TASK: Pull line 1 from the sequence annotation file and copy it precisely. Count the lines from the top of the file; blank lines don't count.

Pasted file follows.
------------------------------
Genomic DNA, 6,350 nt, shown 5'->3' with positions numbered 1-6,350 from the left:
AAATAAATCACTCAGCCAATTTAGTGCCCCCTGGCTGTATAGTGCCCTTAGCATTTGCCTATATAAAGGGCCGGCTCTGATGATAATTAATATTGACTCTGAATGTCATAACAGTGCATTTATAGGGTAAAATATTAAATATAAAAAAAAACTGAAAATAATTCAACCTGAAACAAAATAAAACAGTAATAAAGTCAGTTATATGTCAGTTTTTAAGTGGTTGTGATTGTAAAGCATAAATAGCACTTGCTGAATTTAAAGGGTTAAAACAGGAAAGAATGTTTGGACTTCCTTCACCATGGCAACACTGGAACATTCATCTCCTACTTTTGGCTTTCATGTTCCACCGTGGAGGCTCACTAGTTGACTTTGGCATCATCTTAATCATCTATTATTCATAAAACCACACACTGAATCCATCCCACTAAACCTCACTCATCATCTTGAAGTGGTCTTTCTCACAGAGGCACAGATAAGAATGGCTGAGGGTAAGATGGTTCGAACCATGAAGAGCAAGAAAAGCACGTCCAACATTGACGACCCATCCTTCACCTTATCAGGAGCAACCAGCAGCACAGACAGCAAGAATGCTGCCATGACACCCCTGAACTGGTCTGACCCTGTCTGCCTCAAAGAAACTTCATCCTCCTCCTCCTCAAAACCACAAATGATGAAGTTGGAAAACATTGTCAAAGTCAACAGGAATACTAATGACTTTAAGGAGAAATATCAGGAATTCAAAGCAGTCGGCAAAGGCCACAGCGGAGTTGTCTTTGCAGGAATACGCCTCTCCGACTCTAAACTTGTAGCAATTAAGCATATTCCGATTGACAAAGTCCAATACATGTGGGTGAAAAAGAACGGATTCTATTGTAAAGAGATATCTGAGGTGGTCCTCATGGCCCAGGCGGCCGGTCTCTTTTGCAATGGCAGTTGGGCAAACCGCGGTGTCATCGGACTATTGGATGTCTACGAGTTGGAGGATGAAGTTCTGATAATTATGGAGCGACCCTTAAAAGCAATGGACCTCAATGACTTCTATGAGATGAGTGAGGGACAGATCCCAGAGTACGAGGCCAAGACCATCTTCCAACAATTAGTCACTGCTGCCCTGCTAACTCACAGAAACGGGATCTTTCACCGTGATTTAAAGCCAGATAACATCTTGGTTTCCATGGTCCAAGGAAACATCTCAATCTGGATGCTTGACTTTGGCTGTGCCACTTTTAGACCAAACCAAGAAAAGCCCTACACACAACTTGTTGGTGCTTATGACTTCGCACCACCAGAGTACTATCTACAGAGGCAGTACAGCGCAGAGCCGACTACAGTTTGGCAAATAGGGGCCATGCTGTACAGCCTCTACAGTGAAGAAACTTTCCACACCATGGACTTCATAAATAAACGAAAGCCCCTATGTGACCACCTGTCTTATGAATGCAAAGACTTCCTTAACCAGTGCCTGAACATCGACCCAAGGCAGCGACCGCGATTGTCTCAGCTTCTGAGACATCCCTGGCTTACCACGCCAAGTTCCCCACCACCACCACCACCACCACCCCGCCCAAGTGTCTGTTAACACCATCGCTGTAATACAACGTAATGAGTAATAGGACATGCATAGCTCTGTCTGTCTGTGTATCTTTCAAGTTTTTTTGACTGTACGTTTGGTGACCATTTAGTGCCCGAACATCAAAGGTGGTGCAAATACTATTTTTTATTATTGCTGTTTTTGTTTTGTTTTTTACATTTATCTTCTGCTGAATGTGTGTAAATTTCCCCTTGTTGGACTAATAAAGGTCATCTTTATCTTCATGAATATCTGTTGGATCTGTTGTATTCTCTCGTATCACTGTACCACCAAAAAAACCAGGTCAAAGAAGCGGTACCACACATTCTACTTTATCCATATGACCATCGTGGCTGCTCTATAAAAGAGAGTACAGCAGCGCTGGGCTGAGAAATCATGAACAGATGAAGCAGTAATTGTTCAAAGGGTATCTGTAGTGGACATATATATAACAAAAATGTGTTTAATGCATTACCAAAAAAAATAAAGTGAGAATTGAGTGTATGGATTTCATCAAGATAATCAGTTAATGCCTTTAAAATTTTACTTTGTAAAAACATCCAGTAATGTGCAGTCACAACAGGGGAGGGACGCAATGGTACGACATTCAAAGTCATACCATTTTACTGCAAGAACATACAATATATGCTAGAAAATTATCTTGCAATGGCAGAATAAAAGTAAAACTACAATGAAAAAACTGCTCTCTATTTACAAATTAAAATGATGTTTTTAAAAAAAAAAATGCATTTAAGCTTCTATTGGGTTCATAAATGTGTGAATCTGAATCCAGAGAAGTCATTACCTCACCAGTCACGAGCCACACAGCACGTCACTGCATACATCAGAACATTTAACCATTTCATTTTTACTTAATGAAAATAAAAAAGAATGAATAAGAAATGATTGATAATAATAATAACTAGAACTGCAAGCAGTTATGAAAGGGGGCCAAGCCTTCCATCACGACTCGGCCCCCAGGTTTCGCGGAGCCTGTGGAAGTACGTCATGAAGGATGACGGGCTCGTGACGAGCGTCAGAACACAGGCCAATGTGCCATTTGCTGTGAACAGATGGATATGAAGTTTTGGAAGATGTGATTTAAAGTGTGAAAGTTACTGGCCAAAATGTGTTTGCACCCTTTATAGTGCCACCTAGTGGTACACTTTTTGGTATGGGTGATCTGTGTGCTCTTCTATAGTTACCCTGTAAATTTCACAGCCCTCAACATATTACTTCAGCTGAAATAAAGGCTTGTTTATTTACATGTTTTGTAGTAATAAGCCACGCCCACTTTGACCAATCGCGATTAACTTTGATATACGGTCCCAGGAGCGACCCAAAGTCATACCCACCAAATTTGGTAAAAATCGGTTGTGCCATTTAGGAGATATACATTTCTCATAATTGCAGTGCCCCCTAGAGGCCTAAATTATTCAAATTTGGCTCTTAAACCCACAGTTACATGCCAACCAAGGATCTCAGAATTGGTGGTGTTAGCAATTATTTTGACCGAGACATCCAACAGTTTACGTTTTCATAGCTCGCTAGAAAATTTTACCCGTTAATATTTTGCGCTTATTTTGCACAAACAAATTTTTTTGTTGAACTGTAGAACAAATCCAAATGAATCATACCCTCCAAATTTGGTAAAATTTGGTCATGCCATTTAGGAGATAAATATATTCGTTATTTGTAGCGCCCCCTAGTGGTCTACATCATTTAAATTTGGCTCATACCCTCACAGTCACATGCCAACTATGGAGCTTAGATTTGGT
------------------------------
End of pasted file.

Genomic DNA, 6,350 nt, shown 5'->3' with positions numbered 1-6,350 from the left: